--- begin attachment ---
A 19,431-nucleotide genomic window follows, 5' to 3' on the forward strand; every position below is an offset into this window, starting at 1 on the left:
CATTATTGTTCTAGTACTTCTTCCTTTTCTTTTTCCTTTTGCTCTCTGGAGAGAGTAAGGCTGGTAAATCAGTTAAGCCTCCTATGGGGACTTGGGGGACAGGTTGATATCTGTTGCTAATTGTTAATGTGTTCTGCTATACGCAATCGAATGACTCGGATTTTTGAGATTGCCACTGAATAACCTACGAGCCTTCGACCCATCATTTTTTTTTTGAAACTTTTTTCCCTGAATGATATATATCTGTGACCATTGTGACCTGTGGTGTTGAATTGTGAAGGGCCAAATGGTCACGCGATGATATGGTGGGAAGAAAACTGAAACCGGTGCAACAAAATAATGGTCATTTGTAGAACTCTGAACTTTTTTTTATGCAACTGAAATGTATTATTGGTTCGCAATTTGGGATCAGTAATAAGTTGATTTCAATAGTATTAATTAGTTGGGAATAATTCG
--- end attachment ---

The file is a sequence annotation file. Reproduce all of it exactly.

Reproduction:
A 19,431-nucleotide genomic window follows, 5' to 3' on the forward strand; every position below is an offset into this window, starting at 1 on the left:
CATTATTGTTCTAGTACTTCTTCCTTTTCTTTTTCCTTTTGCTCTCTGGAGAGAGTAAGGCTGGTAAATCAGTTAAGCCTCCTATGGGGACTTGGGGGACAGGTTGATATCTGTTGCTAATTGTTAATGTGTTCTGCTATACGCAATCGAATGACTCGGATTTTTGAGATTGCCACTGAATAACCTACGAGCCTTCGACCCATCATTTTTTTTTTGAAACTTTTTTCCCTGAATGATATATATCTGTGACCATTGTGACCTGTGGTGTTGAATTGTGAAGGGCCAAATGGTCACGCGATGATATGGTGGGAAGAAAACTGAAACCGGTGCAACAAAATAATGGTCATTTGTAGAACTCTGAACTTTTTTTTATGCAACTGAAATGTATTATTGGTTCGCAATTTGGGATCAGTAATAAGTTGATTTCAATAGTATTAATTAGTTGGGAATAATTCG